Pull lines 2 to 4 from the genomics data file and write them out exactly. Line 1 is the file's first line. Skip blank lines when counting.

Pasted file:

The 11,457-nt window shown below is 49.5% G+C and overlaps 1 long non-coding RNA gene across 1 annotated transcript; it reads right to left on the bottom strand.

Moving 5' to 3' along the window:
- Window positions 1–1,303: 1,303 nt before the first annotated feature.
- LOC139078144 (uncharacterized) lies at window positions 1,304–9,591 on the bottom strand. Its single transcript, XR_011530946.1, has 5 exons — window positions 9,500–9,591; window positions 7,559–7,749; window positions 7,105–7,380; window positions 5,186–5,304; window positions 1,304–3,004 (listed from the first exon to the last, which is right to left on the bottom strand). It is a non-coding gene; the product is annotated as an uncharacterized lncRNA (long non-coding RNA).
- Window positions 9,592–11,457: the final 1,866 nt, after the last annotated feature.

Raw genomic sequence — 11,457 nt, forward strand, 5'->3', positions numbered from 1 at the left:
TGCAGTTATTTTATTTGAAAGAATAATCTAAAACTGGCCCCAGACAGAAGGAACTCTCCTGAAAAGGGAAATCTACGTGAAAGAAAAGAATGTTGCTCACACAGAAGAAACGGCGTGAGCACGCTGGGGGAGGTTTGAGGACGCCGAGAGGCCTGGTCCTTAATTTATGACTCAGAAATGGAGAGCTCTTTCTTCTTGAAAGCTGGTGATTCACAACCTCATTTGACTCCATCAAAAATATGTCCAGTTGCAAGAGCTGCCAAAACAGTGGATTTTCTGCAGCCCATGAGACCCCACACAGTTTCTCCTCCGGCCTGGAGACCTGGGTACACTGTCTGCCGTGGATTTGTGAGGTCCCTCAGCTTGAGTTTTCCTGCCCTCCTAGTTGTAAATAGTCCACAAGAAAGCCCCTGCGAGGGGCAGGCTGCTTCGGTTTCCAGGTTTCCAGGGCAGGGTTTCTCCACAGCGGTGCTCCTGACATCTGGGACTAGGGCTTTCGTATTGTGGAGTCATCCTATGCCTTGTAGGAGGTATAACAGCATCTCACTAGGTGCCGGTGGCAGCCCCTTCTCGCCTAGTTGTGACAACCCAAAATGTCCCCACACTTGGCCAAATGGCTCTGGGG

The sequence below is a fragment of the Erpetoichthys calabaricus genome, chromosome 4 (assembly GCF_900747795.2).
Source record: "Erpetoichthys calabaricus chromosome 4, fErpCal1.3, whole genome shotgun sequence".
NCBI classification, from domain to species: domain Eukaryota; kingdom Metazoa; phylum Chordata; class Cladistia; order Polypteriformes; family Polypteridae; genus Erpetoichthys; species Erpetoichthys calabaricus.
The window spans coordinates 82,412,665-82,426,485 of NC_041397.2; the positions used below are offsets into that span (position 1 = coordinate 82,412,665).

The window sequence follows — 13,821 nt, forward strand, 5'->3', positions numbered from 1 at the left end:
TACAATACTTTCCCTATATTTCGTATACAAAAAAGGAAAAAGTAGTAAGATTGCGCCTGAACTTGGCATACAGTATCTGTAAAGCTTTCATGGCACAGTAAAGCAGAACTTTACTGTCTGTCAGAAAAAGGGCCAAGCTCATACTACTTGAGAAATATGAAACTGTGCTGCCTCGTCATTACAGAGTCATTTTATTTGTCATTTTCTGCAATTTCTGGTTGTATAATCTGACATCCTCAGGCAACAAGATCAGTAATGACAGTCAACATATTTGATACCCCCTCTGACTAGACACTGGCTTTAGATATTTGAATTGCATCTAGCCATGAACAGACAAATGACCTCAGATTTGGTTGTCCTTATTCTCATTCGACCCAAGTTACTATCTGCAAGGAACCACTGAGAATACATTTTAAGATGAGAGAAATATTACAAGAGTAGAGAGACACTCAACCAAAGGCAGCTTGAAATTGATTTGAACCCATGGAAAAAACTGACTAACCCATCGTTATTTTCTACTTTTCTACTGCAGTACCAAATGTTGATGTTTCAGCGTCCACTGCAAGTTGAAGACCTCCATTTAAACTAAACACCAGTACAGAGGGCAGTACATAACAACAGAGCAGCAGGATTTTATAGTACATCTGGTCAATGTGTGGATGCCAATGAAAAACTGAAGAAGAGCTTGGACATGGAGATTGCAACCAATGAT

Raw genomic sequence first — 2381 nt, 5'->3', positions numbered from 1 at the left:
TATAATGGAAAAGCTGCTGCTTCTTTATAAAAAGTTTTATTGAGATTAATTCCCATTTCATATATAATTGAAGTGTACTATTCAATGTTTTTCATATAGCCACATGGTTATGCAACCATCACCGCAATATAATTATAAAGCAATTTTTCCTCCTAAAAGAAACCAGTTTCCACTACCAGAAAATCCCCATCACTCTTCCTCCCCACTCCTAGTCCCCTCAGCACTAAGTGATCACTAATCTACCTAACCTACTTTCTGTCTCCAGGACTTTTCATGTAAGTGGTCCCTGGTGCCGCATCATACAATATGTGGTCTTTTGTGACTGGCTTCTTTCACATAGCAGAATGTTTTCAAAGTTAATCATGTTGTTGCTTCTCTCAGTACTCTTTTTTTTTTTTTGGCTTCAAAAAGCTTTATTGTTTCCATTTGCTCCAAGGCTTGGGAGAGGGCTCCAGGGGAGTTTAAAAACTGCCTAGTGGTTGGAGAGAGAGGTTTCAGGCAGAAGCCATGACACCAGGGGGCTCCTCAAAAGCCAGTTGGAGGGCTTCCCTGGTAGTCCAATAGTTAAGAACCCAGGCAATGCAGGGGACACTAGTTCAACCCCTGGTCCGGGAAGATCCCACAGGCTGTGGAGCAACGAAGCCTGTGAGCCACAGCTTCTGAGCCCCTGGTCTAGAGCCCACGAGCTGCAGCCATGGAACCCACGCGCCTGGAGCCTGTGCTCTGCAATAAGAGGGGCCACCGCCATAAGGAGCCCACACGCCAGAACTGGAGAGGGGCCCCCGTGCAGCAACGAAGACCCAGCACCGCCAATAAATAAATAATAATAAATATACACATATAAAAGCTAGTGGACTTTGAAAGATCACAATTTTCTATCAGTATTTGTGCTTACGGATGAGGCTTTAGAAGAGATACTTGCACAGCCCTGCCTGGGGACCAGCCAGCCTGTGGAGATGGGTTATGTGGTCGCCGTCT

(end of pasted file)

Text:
Moving 5' to 3' along the window:
- Window positions 1–1,303: 1,303 nt before the first annotated feature.
- LOC139078144 (uncharacterized) lies at window positions 1,304–9,591 on the bottom strand. Its single transcript, XR_011530946.1, has 5 exons — window positions 9,500–9,591; window positions 7,559–7,749; window positions 7,105–7,380; window positions 5,186–5,304; window positions 1,304–3,004 (listed from the first exon to the last, which is right to left on the bottom strand). It is a non-coding gene; the product is annotated as an uncharacterized lncRNA (long non-coding RNA).